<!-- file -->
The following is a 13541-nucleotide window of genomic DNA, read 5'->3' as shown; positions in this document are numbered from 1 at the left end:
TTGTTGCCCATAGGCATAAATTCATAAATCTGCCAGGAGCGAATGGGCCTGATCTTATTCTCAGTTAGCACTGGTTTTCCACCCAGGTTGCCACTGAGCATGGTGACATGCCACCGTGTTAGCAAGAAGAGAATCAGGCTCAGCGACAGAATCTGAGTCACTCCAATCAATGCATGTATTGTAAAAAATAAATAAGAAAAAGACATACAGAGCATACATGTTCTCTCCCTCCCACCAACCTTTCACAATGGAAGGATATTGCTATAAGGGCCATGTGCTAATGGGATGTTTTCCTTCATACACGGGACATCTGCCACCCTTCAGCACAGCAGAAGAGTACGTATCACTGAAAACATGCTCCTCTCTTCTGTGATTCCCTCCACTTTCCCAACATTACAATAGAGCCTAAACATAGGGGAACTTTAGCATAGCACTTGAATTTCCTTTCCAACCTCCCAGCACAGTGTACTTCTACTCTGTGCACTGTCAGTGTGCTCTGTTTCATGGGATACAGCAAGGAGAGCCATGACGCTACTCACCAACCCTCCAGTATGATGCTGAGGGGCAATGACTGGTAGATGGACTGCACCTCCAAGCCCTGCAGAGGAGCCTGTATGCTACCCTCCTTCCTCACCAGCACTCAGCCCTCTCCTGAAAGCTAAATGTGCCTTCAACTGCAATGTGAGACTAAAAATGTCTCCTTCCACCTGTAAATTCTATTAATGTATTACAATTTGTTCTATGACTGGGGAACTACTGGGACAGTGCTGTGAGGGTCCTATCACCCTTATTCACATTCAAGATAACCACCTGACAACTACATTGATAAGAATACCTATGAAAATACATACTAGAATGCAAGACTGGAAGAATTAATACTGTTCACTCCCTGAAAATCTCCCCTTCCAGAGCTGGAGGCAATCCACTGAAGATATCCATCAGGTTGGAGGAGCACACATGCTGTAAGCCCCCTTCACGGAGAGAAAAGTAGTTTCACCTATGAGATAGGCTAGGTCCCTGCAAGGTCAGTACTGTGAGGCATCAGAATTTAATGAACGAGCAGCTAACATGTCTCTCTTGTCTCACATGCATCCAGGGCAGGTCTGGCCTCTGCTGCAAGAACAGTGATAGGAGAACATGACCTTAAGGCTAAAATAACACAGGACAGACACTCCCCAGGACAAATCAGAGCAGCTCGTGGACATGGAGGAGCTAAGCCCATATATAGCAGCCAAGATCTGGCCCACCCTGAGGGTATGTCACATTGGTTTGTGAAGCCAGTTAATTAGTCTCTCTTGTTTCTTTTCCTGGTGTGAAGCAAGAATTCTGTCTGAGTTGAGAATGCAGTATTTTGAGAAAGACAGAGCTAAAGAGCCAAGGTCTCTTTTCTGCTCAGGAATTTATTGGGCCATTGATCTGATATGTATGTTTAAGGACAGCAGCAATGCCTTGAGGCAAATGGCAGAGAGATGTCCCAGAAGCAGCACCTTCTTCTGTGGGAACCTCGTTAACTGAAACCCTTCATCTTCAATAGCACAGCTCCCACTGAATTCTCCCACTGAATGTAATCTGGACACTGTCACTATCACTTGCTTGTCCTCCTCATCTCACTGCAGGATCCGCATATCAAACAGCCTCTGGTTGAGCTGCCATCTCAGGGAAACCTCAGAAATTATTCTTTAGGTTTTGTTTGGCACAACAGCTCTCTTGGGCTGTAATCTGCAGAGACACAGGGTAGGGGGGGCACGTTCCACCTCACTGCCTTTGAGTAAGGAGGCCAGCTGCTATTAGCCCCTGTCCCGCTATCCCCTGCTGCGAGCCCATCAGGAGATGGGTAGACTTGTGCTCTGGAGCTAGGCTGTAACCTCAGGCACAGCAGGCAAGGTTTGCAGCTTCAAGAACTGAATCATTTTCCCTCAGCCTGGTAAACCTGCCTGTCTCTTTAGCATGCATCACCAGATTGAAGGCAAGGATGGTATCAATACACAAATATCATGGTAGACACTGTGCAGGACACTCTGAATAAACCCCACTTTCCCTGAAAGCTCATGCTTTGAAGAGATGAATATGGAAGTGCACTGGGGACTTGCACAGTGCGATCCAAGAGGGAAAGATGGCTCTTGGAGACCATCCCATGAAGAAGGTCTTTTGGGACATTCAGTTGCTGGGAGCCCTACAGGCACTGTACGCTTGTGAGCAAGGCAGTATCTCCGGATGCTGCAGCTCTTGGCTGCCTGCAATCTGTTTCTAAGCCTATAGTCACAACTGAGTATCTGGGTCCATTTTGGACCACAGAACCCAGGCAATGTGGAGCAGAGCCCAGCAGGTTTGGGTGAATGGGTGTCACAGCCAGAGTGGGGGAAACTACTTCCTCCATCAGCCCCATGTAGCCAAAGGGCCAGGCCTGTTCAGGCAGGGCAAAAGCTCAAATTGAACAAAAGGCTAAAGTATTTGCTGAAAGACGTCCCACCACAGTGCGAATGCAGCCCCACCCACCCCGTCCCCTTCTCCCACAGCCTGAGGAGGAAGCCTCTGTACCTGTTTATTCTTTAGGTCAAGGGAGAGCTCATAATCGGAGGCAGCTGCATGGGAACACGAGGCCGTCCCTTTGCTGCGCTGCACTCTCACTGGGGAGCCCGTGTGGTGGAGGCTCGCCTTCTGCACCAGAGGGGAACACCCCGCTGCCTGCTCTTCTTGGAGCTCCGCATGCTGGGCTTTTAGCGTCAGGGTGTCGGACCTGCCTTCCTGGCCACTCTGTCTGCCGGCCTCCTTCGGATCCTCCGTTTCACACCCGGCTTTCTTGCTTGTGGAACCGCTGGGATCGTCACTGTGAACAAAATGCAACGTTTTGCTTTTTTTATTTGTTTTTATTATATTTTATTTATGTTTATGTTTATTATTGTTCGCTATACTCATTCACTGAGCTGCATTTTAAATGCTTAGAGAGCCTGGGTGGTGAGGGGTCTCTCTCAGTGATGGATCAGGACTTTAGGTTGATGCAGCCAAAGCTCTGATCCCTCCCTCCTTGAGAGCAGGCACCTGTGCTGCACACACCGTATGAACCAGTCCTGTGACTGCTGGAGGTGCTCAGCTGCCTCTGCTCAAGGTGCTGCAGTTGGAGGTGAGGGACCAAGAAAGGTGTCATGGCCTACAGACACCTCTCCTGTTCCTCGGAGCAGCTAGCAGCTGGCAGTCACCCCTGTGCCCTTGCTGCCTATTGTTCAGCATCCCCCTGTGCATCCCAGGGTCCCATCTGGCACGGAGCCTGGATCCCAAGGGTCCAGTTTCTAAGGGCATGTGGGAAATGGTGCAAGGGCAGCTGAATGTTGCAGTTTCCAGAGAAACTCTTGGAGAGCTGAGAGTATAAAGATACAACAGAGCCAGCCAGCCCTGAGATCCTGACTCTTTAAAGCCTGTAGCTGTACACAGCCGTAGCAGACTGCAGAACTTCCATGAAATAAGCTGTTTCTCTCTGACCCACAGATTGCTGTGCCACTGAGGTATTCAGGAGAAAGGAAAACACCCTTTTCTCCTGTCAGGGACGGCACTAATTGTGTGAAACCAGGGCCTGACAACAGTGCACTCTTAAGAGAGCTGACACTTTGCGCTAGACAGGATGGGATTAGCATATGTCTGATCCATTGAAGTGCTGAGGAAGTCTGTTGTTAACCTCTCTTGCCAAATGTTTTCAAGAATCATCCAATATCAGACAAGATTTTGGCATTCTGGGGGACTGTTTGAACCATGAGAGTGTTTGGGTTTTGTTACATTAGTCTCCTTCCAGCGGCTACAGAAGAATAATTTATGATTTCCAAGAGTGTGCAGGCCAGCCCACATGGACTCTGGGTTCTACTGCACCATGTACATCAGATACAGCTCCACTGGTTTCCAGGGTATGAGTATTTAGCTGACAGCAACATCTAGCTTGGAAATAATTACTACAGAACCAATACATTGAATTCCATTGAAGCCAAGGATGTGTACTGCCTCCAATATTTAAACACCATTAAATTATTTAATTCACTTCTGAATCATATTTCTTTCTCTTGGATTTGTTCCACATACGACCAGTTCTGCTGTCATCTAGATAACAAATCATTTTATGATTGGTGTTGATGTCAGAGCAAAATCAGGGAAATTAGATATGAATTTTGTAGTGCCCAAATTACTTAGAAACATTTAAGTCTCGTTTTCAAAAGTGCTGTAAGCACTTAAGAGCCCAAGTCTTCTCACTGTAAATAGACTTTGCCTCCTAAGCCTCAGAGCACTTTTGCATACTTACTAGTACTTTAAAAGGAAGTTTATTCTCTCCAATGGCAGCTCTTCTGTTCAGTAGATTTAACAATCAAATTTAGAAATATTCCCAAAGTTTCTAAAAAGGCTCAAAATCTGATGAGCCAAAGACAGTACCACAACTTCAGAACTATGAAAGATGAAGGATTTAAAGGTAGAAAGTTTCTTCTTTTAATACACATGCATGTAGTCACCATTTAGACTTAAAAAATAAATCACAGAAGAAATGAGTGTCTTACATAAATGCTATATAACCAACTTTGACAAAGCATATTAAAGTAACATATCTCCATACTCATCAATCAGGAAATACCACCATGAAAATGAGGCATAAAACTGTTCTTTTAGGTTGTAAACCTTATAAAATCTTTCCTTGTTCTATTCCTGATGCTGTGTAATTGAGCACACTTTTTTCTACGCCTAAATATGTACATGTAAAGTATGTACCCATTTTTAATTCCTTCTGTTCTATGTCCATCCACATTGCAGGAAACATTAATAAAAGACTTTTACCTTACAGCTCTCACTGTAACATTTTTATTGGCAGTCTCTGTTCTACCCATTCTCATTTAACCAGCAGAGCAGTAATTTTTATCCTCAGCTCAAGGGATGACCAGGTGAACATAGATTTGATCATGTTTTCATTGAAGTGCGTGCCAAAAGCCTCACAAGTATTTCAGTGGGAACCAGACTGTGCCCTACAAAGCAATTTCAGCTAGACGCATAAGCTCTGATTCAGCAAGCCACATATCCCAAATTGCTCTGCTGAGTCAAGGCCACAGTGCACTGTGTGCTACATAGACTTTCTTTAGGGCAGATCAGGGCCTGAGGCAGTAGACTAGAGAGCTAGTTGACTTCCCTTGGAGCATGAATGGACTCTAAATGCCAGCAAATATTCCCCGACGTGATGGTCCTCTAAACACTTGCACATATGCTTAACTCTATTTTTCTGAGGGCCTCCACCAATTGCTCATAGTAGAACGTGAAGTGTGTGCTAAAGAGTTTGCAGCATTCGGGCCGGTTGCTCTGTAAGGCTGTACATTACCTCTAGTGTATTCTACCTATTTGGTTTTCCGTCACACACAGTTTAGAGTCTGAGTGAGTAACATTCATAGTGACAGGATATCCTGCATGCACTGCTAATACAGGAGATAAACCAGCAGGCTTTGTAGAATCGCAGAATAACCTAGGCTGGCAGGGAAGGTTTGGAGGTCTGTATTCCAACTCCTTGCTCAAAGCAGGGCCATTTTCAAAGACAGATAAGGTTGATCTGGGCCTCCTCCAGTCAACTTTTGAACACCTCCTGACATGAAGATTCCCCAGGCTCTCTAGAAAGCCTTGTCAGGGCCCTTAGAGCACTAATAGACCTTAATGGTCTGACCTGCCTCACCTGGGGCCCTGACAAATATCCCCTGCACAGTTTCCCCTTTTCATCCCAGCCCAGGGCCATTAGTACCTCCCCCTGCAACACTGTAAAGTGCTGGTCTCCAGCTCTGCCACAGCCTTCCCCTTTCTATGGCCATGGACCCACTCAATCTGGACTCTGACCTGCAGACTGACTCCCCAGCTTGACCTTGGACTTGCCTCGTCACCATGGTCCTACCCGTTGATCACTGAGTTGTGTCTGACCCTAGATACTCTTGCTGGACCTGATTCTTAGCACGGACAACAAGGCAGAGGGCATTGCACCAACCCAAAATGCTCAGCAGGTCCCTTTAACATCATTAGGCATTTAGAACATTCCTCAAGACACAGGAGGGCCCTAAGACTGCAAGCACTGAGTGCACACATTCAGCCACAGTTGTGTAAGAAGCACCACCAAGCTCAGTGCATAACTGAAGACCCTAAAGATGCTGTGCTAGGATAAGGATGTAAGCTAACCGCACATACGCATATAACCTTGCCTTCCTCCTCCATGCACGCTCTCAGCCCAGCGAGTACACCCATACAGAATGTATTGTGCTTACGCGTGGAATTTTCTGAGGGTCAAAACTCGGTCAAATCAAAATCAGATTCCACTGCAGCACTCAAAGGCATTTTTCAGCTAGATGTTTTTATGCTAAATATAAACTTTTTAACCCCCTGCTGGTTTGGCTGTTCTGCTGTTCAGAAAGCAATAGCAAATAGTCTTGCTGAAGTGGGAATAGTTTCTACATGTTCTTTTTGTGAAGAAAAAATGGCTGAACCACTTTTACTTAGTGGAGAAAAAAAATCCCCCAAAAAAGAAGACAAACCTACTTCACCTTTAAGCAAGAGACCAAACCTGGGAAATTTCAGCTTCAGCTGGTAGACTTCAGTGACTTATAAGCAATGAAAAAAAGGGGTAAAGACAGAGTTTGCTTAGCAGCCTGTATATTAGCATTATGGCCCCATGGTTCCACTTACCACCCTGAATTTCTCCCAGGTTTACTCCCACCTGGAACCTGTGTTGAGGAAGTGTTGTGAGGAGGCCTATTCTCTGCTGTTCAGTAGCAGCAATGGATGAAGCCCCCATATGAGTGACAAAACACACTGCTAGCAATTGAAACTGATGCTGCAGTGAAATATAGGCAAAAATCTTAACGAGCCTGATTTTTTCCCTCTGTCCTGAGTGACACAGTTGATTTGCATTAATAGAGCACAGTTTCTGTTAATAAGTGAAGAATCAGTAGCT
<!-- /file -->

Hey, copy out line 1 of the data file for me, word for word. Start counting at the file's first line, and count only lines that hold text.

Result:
The following is a 13541-nucleotide window of genomic DNA, read 5'->3' as shown; positions in this document are numbered from 1 at the left end: